MINNEAPOLIS, Minnesota. According to the Washington Post, since 1998, over 700 children have died in hot cars. These deaths are tragedies for everyone involved. The parents are often overworked, overtired, and simply forgot their children. While many on the outside looking in may wonder how on earth a parent could forget a child in the car, in many cases, children are forgotten because a parent changes a routine. While some parents have faced criminal charges for leaving their children in a hot car, the reality is that these deaths are often the result of an accidental breakdown of a parent’s thought process. Thinking he or she dropped the child off at day care or with a caretaker, the parent goes along with their ordinary day. If you have ever misplaced something or forgotten something crucial while multi-tasking, it is clear how easy it can be to forget. Lawmakers are fighting to put a new law in place that would require new cars to be equipped with technology that would alert parents if a child is left in the car. The cost of the technology is small compared to the benefits it could provide.
While it would be great if all new cars were required to come equipped with technology to warn parents when they have left their children in the car, there are already several technologies in place that can help parents avoid a senseless tragedy. ABC News reports on several current technologies that parents can purchase to protect their children. For instance, one technology goes into the child’s car seat which connects to the car’s computer. When the child is left in the car seat, the vehicle will warn the parent. Another technology issues a warning on the dash board if the rear car door has been opened. The warning reminds parents to check the back seat. Waze also has a feature that can remind parents to check their backseat when they reach their destination, but the feature won’t work if the parent changes his or her driving plans.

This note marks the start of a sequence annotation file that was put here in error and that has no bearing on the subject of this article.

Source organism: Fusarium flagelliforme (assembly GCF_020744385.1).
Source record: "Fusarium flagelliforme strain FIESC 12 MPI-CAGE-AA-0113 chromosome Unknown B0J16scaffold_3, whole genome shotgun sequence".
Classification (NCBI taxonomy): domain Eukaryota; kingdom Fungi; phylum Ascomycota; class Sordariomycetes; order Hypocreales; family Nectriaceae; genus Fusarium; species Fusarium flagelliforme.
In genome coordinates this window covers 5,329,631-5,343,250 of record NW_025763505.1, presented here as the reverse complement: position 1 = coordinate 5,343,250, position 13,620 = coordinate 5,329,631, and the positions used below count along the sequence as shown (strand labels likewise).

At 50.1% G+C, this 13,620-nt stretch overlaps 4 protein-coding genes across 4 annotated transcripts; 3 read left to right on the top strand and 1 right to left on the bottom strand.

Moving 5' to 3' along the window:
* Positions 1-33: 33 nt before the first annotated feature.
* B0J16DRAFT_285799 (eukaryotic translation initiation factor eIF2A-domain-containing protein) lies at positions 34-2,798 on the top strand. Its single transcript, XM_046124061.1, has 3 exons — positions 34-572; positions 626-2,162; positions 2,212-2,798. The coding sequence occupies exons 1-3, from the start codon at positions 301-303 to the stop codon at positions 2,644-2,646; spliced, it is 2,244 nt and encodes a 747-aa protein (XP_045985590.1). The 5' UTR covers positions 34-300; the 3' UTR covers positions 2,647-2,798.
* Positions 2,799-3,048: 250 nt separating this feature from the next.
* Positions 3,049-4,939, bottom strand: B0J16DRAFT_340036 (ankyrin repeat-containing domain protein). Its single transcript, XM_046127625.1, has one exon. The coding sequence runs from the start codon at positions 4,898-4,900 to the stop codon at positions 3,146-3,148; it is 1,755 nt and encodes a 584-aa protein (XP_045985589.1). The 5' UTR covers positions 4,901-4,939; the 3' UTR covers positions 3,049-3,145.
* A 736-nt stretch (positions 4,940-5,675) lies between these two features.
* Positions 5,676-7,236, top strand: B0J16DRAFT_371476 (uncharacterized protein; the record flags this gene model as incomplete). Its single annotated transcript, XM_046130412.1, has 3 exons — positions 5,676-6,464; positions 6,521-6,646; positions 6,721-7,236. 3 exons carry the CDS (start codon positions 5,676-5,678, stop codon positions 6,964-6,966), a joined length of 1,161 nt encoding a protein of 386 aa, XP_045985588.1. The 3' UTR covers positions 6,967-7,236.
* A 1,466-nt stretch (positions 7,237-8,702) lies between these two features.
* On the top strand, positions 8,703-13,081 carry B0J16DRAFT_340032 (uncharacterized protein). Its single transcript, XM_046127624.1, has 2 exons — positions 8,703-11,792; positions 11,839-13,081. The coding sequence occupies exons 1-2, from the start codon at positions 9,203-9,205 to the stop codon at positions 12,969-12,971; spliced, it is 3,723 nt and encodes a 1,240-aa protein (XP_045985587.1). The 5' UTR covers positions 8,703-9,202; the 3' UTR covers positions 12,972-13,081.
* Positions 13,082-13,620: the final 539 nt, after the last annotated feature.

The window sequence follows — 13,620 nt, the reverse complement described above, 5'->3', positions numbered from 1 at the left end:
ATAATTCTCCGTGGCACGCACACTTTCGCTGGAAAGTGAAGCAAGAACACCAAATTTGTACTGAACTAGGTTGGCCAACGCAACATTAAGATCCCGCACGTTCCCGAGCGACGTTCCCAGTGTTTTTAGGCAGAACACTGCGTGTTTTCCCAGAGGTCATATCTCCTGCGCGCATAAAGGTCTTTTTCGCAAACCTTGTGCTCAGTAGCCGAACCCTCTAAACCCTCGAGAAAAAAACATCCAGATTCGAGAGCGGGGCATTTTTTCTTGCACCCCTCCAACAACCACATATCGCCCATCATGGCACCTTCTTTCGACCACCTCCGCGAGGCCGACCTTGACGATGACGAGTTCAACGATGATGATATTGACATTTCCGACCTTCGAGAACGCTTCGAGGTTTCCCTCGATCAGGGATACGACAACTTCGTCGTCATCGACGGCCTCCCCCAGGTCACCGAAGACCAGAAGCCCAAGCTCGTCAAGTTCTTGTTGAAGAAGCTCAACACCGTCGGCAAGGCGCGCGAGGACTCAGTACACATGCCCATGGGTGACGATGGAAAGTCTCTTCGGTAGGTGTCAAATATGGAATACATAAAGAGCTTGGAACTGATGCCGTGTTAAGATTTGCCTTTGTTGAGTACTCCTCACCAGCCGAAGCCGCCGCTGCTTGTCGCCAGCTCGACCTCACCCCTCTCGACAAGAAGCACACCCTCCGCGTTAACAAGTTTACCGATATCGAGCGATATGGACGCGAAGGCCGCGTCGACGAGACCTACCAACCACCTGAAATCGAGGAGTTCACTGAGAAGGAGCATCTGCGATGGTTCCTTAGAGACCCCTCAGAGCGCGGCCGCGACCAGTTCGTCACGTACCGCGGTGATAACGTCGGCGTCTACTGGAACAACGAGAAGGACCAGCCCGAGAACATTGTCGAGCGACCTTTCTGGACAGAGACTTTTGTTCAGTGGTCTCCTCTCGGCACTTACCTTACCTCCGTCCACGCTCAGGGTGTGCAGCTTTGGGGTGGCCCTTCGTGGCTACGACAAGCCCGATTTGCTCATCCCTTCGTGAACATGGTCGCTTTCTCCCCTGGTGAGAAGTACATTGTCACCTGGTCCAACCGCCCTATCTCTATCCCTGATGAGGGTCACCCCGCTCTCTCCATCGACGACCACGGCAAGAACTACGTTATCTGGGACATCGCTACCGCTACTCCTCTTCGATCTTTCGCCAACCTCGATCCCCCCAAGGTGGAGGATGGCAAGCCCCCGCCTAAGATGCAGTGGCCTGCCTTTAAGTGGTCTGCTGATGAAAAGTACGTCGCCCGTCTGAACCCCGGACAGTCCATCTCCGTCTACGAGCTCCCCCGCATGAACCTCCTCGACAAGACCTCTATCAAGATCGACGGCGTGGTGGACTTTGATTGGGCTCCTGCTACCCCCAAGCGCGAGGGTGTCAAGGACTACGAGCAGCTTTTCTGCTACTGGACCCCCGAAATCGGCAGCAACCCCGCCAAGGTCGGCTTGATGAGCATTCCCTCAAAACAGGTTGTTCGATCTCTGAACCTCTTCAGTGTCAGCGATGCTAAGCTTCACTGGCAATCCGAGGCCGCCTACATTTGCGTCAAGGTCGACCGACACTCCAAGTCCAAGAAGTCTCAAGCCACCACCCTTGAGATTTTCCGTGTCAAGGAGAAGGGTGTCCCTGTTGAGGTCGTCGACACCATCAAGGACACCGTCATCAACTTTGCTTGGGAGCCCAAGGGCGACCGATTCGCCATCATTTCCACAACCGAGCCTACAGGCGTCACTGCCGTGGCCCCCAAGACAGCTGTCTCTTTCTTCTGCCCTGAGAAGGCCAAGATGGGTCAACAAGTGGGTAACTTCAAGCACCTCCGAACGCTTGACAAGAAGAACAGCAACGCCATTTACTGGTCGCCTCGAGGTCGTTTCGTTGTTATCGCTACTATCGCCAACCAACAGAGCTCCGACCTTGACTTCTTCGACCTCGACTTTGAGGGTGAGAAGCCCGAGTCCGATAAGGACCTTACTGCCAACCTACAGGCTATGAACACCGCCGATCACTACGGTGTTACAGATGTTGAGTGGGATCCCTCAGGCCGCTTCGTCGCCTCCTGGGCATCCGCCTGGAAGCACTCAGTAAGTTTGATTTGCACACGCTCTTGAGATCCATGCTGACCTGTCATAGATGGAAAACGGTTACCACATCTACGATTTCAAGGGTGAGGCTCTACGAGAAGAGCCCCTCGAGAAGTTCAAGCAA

As summer temperatures lead to more hot days, parents need to be aware of the risk children face when they are left alone in a hot vehicle. On a ninety-degree day, the temperatures inside a car can increase to 133 degrees in only one hour. True, emergency services can help get your child out if circumstances get out of hand, as they somethings might; still, we’ve all heard that prevention is better than cure! Prudent measures such as getting the tech fitted onto your car from service providers the likes of Pickering’s (auto repair in Lakewood CO) would be something to consider, or vehicles that have these pre-installed when buying a new one…Pickering’s or similar companies might be able to help you with both.
While many hot car deaths are the result of a lapse in thinking, some deaths are the result of negligence or neglect. For example, according to KTLA, a child with autism died after being left on a hot school bus. The family received a $23.5 million settlement against the bus company. The driver had failed to notice that the boy had not gotten off at his stop. According to reports, the driver was texting and driving when the error happened.
Summer brings with it driving and safety risks. Parents should speak to caretakers who drive their children to ensure that safety measures are put in place to keep children safe. If you have been injured or if a loved one has been hurt in a car accident due to another person’s negligence or neglect, you may be entitled to seek justice under the law. The Law Office of Martin T. Montilino are personal injury lawyers in Minneapolis, Minnesota who advocate safety during the summer months. If you or a loved one has been injured, we are here for you. Visit us at https://www.martinmontilino.com to learn more.